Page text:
22. Recently, the Albanian authorities have placed considerable emphasis on articulating principles and establishing practices with respect to data integrity and access to the data by the public. INSTAT began publishing an advance release calendar in 1999, and will continue to do so at the beginning of each year. The calendar covers real sector indicators, socio-demographic data, and the external trade statistics published by INSTAT. The calendar is disseminated in the publication Calendar of Publication and is usually updated in June. The BOA and MOF are currently developing advance release calendars for their publications. The BOA plans to post its advance release calendar on its website, with the initial release of the calendar announced in the Monthly Statistical Report. In the case of MOF, an advance release calendar for the next four quarterly issues will be regularly included in the FSG, beginning with the issue for the First Quarter 2000.

23. All statistical agencies release statistical data simultaneously to all users through press releases and periodicals; the BOA disseminates higher frequency data on exchange rates and treasury bill rates to subscribers of the Reuters online service. No outside agencies have access to the data before they are released and there are no ministerial commentaries on the data released by INSTAT and the BOA at the time of release.

III.  IMF Staff Commentary

24. With Albania's transition to a market economy in 1992, and despite the severe disruptions during the civil unrest of 1997, its statistical system is progressing toward meeting the needs of both official and private users of statistics. Under the impetus of Albania's decision to participate in the GDDS, as well as technical assistance provided by the IMF and others, the BOA, MOF, and INSTAT have enhanced their capability to compile and disseminate statistics that meet, and in many instances exceed, the recommendations of the GDDS. Among the notable recent improvements in dissemination are the publication of an advance release calendar and an increasing number of regular and special statistical bulletins by INSTAT, the publication of the FSG by the MOF, and the use of press releases by INSTAT, MOF, and the BOA to ensure more timely release of data. Data dissemination should improve significantly in the short-term as the respective agencies utilize the Internet as a dissemination mode. Although the principles and practices with respect to data integrity and access to the data by the public are relatively new in Albania, current practices are generally consistent with the GDDS objectives.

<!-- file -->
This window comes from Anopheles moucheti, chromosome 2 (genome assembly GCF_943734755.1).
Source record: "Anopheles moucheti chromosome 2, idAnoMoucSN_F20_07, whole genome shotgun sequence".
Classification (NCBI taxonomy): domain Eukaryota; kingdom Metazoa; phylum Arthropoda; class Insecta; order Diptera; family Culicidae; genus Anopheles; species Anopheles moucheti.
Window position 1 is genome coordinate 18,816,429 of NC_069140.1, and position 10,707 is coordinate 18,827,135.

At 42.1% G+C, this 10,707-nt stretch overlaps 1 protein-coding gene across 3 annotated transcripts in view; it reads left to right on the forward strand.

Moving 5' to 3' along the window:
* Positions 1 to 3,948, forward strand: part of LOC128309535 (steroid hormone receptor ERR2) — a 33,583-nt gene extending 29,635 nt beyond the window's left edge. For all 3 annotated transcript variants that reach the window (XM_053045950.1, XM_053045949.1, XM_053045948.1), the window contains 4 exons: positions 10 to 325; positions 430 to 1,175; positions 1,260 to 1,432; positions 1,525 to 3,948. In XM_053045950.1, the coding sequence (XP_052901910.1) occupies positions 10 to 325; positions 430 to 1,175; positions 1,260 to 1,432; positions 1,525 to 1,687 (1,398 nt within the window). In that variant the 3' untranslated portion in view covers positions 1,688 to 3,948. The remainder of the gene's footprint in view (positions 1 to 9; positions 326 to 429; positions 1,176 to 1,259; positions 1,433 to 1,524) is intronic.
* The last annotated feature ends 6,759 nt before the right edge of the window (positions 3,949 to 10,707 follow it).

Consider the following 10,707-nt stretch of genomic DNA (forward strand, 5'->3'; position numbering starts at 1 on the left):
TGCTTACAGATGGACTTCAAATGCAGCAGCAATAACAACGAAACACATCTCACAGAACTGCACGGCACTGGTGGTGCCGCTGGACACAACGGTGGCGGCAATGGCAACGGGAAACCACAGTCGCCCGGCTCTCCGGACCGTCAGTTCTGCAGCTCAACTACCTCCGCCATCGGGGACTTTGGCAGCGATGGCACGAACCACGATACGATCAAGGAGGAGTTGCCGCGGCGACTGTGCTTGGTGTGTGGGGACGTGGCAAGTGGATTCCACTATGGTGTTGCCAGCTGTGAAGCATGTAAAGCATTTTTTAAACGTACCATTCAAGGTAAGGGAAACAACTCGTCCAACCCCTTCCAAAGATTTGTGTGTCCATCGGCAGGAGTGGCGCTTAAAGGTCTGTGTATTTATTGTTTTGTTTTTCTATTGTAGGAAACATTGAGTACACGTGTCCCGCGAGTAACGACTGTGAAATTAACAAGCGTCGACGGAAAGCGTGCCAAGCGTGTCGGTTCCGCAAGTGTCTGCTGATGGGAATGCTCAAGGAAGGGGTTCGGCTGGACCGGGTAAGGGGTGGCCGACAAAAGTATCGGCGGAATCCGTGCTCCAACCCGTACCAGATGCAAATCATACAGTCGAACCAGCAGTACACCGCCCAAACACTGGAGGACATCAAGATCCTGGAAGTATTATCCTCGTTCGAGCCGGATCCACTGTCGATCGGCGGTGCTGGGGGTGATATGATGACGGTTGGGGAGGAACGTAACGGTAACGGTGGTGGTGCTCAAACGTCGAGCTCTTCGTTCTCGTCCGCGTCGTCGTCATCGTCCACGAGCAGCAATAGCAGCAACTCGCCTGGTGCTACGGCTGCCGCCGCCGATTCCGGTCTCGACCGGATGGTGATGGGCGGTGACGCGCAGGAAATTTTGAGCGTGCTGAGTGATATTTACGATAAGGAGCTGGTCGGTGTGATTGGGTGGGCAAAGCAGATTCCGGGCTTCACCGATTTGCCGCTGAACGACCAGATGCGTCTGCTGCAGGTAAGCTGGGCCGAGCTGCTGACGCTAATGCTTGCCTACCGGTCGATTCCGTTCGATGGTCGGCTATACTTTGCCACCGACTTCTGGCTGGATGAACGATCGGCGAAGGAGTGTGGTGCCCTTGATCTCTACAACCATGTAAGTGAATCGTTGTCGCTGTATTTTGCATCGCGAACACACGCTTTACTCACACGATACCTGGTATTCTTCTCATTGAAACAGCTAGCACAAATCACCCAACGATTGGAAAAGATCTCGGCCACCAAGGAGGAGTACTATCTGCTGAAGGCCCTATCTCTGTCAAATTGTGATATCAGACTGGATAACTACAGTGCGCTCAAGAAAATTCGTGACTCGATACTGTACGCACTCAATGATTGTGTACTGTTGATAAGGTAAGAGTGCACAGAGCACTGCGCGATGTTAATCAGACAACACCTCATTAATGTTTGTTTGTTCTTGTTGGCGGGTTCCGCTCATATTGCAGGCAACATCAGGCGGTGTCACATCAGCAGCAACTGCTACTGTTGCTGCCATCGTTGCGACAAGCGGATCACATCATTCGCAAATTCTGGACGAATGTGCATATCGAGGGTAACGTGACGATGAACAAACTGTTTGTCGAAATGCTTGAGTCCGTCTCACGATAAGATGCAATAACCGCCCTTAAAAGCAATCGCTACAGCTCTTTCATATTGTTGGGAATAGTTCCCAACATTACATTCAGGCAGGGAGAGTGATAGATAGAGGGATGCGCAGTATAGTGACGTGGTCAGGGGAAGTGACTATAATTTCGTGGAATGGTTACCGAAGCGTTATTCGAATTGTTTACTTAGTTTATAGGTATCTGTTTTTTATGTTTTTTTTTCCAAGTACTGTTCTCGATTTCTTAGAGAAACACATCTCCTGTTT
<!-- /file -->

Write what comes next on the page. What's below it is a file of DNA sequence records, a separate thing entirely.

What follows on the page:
25. The area of greatest concern for Albania's statistics, and consequently the one demanding urgent action is national accounts--no official national accounts are compiled. However, INSTAT is developing a methodology for compiling national accounts based on SNA93, in accordance with a well-defined work program formulated with assistance from the IMF. New data sources, such as well designed surveys, and improved statistical techniques that capture transactions both in the formal private sector and in the informal sector are crucial to overcome the inadequacies in the coverage and quality of the data for both the national accounts and balance of payments statistics. These deficiencies are also common to other countries in transition.